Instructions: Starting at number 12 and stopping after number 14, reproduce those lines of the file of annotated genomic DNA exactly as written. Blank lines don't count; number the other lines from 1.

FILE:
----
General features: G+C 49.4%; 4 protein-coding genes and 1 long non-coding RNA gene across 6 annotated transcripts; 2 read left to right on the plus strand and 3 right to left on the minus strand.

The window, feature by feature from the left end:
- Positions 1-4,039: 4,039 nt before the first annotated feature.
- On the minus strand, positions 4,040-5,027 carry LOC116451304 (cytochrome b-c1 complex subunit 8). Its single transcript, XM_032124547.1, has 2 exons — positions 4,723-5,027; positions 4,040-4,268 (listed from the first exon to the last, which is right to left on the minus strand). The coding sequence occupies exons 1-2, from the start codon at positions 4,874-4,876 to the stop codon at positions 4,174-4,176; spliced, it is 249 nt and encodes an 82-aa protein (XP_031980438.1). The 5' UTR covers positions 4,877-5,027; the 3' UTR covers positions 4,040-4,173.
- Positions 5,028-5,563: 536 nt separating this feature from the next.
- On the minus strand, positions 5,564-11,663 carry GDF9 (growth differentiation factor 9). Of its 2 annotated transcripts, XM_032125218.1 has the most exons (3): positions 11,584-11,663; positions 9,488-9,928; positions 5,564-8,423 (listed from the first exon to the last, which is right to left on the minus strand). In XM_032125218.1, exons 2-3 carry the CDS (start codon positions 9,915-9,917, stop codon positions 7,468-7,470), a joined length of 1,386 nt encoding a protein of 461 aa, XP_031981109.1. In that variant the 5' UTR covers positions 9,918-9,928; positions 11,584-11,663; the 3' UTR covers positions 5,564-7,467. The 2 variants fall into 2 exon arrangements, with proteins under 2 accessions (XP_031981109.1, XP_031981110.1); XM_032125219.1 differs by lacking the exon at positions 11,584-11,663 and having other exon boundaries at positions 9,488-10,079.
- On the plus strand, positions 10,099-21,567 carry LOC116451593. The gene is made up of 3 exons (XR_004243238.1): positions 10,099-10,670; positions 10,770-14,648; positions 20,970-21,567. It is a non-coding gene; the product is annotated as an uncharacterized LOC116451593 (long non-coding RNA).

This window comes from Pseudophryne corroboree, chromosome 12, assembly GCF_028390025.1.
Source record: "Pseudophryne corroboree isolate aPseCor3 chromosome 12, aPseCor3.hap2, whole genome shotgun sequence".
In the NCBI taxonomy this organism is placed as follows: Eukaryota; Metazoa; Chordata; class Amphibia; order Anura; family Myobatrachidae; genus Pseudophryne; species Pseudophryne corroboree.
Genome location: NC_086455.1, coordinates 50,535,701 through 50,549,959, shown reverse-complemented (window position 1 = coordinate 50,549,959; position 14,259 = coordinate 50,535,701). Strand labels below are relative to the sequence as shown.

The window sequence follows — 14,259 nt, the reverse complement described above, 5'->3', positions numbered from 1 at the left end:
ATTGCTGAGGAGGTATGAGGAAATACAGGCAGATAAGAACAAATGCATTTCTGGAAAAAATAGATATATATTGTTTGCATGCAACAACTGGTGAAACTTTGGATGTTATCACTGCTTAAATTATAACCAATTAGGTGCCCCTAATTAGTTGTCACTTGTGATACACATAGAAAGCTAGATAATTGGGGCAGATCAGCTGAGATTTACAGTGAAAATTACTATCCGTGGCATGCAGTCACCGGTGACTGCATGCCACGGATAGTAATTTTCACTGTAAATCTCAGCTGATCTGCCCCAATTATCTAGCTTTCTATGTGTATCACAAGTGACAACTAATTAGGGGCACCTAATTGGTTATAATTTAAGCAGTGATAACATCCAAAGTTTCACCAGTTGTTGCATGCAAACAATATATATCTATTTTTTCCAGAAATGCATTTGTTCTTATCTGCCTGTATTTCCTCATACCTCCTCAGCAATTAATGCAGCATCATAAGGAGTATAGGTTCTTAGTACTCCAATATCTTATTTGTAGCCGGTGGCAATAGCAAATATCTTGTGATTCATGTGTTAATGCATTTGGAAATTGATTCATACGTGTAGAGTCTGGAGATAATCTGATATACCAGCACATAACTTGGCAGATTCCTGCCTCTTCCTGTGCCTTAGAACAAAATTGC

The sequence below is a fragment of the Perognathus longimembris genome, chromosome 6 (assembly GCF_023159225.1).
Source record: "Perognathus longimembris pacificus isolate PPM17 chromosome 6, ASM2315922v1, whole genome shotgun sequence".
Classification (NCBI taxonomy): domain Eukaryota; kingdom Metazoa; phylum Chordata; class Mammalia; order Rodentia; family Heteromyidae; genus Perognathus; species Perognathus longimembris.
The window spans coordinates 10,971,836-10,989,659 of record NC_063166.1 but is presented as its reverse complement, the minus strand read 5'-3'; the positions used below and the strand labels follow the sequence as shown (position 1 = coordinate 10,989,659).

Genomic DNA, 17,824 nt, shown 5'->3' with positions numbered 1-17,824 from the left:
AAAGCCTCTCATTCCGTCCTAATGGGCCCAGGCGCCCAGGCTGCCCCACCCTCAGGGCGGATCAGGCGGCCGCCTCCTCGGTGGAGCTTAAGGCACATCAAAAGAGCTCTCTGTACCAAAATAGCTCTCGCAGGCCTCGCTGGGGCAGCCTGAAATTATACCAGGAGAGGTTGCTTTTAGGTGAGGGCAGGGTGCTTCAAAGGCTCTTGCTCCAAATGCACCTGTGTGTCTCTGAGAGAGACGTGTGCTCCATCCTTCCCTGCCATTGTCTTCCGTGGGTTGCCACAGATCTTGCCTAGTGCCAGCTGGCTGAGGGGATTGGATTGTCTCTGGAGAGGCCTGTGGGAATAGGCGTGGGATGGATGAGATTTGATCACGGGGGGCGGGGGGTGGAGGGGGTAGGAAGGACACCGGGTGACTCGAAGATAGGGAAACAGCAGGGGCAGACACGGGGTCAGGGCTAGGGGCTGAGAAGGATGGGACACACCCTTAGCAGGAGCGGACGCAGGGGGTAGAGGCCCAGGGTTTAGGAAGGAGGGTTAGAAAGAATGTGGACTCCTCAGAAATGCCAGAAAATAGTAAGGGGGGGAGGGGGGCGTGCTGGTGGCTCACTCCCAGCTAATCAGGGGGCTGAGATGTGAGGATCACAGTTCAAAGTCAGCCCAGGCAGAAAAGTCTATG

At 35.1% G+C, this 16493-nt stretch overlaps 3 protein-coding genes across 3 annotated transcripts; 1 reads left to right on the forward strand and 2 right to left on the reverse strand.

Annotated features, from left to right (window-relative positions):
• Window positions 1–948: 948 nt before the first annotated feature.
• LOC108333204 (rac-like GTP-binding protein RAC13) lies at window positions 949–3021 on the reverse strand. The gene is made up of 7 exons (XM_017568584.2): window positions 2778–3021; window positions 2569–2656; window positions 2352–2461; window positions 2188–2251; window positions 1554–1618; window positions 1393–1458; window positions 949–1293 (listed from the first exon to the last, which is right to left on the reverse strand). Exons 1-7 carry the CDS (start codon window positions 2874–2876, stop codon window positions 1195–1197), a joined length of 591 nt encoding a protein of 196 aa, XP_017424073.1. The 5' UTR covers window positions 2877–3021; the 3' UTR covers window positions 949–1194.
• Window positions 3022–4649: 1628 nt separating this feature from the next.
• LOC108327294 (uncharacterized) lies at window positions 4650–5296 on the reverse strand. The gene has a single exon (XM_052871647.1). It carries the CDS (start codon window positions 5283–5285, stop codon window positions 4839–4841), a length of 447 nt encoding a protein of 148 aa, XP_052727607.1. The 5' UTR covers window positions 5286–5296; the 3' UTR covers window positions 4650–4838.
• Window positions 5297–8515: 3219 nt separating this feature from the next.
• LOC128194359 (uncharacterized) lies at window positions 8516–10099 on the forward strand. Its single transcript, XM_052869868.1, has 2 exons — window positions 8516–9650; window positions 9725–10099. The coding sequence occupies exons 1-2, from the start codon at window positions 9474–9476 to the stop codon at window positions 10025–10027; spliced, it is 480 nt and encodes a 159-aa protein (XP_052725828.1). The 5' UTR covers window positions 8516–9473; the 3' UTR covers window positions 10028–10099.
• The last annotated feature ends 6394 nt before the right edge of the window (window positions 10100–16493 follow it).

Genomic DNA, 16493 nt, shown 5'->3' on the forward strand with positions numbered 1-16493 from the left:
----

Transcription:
The window sequence follows — 14,259 nt, the reverse complement described above, 5'->3', positions numbered from 1 at the left end:
ATTGCTGAGGAGGTATGAGGAAATACAGGCAGATAAGAACAAATGCATTTCTGGAAAAAATAGATATATATTGTTTGCATGCAACAACTGGTGAAACTTTGGATGTTATCACTGCTTAAATTATAACCAATTAGGTGCCCCTAATTAGTTGTCACTTGTGATACACATAGAAAGCTAGATAATTGGGGCAGATCAGCTGAGATTTACAGTGAAAATTACTATCCGTGGCATGCAGTCACCGGTGACTGCATGCCACGGATAGTAATTTTCACTGTAAATCTCAGCTGATCTGCCCCAATTATCTAGCTTTCTATGTGTATCACAAGTGACAACTAATTAGGGGCACCTAATTGGTTATAATTTAAGCAGTGATAACATCCAAAGTTTCACCAGTTGTTGCATGCAAACAATATATATCTATTTTTTCCAGAAATGCATTTGTTCTTATCTGCCTGTATTTCCTCATACCTCCTCAGCAATTAATGCAGCATCATAAGGAGTATAGGTTCTTAGTACTCCAATATCTTATTTGTAGCCGGTGGCAATAGCAAATATCTTGTGATTCATGTGTTAATGCATTTGGAAATTGATTCATACGTGTAGAGTCTGGAGATAATCTGATATACCAGCACATAACTTGGCAGATTCCTGCCTCTTCCTGTGCCTTAGAACAAAATTGC

The sequence below is a fragment of the Perognathus longimembris genome, chromosome 6 (assembly GCF_023159225.1).